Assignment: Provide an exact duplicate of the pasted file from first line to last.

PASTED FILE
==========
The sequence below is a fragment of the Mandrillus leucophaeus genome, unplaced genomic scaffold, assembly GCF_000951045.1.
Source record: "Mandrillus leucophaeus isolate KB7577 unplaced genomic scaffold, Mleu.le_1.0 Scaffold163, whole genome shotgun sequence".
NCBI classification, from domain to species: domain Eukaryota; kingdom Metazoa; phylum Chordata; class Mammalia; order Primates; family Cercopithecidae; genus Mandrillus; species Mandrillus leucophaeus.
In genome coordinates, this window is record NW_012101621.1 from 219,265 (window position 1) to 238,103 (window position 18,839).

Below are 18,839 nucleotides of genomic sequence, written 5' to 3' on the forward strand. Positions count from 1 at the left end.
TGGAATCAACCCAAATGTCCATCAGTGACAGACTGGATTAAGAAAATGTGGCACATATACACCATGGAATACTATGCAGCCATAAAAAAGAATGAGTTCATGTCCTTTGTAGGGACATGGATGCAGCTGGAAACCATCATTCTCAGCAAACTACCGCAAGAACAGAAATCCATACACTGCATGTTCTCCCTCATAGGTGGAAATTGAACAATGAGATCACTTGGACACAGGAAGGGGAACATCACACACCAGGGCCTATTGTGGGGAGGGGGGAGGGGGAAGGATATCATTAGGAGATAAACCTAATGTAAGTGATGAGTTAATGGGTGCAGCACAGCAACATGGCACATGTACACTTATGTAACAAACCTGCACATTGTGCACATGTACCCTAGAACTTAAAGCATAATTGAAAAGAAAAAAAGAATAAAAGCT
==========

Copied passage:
The sequence below is a fragment of the Mandrillus leucophaeus genome, unplaced genomic scaffold, assembly GCF_000951045.1.
Source record: "Mandrillus leucophaeus isolate KB7577 unplaced genomic scaffold, Mleu.le_1.0 Scaffold163, whole genome shotgun sequence".
NCBI classification, from domain to species: domain Eukaryota; kingdom Metazoa; phylum Chordata; class Mammalia; order Primates; family Cercopithecidae; genus Mandrillus; species Mandrillus leucophaeus.
In genome coordinates, this window is record NW_012101621.1 from 219,265 (window position 1) to 238,103 (window position 18,839).

Below are 18,839 nucleotides of genomic sequence, written 5' to 3' on the forward strand. Positions count from 1 at the left end.
TGGAATCAACCCAAATGTCCATCAGTGACAGACTGGATTAAGAAAATGTGGCACATATACACCATGGAATACTATGCAGCCATAAAAAAGAATGAGTTCATGTCCTTTGTAGGGACATGGATGCAGCTGGAAACCATCATTCTCAGCAAACTACCGCAAGAACAGAAATCCATACACTGCATGTTCTCCCTCATAGGTGGAAATTGAACAATGAGATCACTTGGACACAGGAAGGGGAACATCACACACCAGGGCCTATTGTGGGGAGGGGGGAGGGGGAAGGATATCATTAGGAGATAAACCTAATGTAAGTGATGAGTTAATGGGTGCAGCACAGCAACATGGCACATGTACACTTATGTAACAAACCTGCACATTGTGCACATGTACCCTAGAACTTAAAGCATAATTGAAAAGAAAAAAAGAATAAAAGCT